New post! First in a series of four that I will be doing to try to draw some distinctions between the Tupperware pieces WITH toxicants (Lead, Mercury, Cadmium and Arsenic) and those without. If you have any information or links to help inform this conversation (for example information about years made for certain model numbers?) that would be very helpful and I will update the posts accordingly! Thank you!
Originally posted: March 17, 2019
Updated: December 28, 2019
How can I tell if my vintage Tupperware plastic cups are toxic?
By Color? By Shape? By Age?
My best and first answer is that, from a lay person’s perspective (specifically someone who is not highly-experienced in consumer goods testing) or from the perspective of someone who does not have direct access to expensive scientific testing equipment (like most of my readers), or from the perspective of someone who is not an expert in the nuances of all of the different models, styles and colors of vintage Tupperware (I haven’t yet found that expert!), it is nearly impossible to tell the difference between the more toxic Tupperware pieces (the vintage ones that have been testing positive for Lead, Cadmium, Arsenic and Mercury) and some of the newer ones (that had BPA until 2010 and – by the company’s statement – have been BPA-free since 2010.)
Also, by way of a response to some of the questions on my blog over the past week, it is important to note that the Lead found in some of these products is not detectable with a home-test-kit (like the reactive agent LeadCheck® swab kits.) Those home kits were primarily designed to work on painted coatings and they were never intended to react to solid plastic substrates, so that is also not a tool that can be used by the average consumer to determine if these have toxicants. You can read more about that here.
For the sake of this discussion, I present to you the three cups shown in the featured picture here on this page. Here are the considerations using these three cups as examples (click any of the images to see them full size):
#1.) Color Orange in General:
You cannot simply surmise that the orange cups might have heavy metals (the lighter orange cup on the far right of the three tested negative for Lead, Cadmium, Arsenic and Mercury). The model numbers on the bottom of that cup are: 116-7. There is also an “E” on the bottom of the cup.I think, based on the style and differences in markings on the bottom, that this is possibly a newer shape and style of cup than the two other (shorter) cups pictured.
#2.) Cup Shape and Size:
You cannot simply surmise that the shorter cups (which are perhaps the older style?) have (or do not have) toxicants. The yellow cup on the far left seems – by shape, design, weight and texture – to be of the exact same era as the orange one in the center, yet it is negative for the four primary toxicants I test for (specifically negative for Lead, Cadmium, Mercury and Arsenic.) The model numbers on the bottom of the short yellow cup appear to be 1320-10 (or perhaps just “320-10”) along with a capital letter “F” & the model numbers on the bottom of the short orange cup appear to be 1320-7 (or possibly just 320-7) and there does not appear to be a letter stamped on the bottom of that cup.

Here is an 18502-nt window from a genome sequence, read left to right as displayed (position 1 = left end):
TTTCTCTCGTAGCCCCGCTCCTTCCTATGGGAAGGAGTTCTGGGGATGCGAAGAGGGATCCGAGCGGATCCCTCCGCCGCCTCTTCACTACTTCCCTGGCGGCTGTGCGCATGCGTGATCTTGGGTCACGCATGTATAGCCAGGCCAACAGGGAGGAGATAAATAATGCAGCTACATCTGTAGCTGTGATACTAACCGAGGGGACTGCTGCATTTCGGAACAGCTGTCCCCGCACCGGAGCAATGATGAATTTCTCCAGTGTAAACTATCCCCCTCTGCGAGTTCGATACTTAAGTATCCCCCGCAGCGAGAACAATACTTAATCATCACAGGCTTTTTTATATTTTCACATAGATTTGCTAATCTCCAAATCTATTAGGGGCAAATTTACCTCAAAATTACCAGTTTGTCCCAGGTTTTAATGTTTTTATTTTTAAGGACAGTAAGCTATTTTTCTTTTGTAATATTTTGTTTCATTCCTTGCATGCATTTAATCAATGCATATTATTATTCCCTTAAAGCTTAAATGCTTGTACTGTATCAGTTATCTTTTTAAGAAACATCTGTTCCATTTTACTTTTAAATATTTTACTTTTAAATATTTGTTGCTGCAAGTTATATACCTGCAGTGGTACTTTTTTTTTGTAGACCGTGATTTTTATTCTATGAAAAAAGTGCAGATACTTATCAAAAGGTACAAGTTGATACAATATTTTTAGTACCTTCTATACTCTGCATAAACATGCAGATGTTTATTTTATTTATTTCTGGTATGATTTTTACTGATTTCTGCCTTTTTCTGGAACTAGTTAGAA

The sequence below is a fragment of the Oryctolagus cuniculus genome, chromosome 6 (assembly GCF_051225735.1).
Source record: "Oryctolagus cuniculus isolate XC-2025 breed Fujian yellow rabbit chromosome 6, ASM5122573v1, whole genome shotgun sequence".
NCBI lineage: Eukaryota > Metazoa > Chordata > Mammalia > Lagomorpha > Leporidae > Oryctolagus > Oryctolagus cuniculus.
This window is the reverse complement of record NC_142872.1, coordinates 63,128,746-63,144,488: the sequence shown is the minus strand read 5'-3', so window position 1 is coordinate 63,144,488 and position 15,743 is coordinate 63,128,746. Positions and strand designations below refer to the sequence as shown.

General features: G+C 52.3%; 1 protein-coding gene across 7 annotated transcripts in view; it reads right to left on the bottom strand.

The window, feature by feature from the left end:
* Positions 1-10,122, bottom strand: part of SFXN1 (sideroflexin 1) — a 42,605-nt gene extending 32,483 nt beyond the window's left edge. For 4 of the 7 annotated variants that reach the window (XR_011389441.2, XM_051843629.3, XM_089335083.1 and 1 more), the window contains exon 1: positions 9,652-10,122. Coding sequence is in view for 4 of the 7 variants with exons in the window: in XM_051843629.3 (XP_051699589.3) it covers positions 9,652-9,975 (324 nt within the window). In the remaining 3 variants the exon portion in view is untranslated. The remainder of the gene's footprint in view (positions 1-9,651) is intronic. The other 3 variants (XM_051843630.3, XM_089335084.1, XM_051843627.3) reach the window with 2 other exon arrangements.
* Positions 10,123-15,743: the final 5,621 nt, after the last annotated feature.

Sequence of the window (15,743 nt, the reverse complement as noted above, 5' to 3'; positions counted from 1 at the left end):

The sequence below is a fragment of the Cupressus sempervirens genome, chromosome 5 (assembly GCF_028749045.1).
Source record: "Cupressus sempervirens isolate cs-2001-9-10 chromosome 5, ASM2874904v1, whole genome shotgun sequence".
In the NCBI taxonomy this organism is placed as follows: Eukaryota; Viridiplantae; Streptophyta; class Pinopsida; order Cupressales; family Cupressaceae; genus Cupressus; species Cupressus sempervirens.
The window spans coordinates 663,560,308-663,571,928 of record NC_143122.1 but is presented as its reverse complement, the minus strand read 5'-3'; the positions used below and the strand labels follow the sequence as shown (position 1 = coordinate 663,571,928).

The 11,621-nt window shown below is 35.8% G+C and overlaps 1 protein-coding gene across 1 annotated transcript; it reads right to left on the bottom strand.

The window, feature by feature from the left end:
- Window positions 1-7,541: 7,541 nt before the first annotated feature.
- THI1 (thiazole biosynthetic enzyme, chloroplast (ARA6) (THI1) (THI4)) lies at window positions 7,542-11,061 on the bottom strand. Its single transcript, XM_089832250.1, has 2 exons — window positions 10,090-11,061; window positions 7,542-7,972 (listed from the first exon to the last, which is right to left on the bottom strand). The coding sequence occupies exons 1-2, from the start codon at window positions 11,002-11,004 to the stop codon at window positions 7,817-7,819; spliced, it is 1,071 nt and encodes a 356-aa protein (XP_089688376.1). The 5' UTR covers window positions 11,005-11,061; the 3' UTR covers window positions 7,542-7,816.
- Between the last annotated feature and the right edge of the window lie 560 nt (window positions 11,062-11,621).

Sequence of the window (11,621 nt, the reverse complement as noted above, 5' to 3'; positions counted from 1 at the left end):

#3.) Specific Color Orange:
Perhaps if you are a vintage Tupperware expert, you might assert, for the sake of argument (and I am just guessing at this), that the bright orange of the center cup was specifically only used during the early 1970s, and therefore that identifies that cup as having been made during a specific era (and perhaps you could say the same about the other colors being identifiable as being made during a certain decade…) which might therefore explain why it is that it’s the one cup (of the three shown here) that is positive for toxicants (both Cadmium and Mercury! – you can read the specific test results for that cup HERE.) However, shortly I will be publishing two follow up posts to this that argues that even that distinction seems to be uncertain. [I will link that post here as soon as I have it up.]
Click here to read (and sign) the petition asking for Tupperware to formally respond to this concern!
Of course, if any one of my readers can give me more verified information about colors, styles, and model numbers in relation to manufacturing periods (any information that might help pinpoint which production years and which styles could be more likely to have heavy metals) that might be helpful…but it seems that many of the styles (specific shapes) were re-introduced across different decades, and the same appears to be true about the colors (based on the research and testing I have done so far.)
So my conclusion on this one is the simplest answer (and likely the least-satisfying answer to the reader): casual user of Tupperware cannot readily know which style or color might have toxicants based on the style, color or model number of that piece. I think for this reason, if you insist on using plastic Tupperware products (vs. safer modern non-plastic alternatives), sticking with post-2010 Tupperware products (because then you also know they are going to be BPA-free) is the best piece of advice for avoiding heavy metals in “Vintage” Tupperware.
Important point to note:
The term “vintage” is defined as at least 20 years old, which would mean pre-1999 at this point, and I have tested plastics (from several different companies) made as recently as the early-1990s that have also been positive for high levels of Lead, so without further information, I would assert that it is possible (and even likely) that Tupperware products through as late as the early-1990s might also be positive for Lead.
Please let me know if you have any questions.
As always, thank you for reading and for sharing my posts.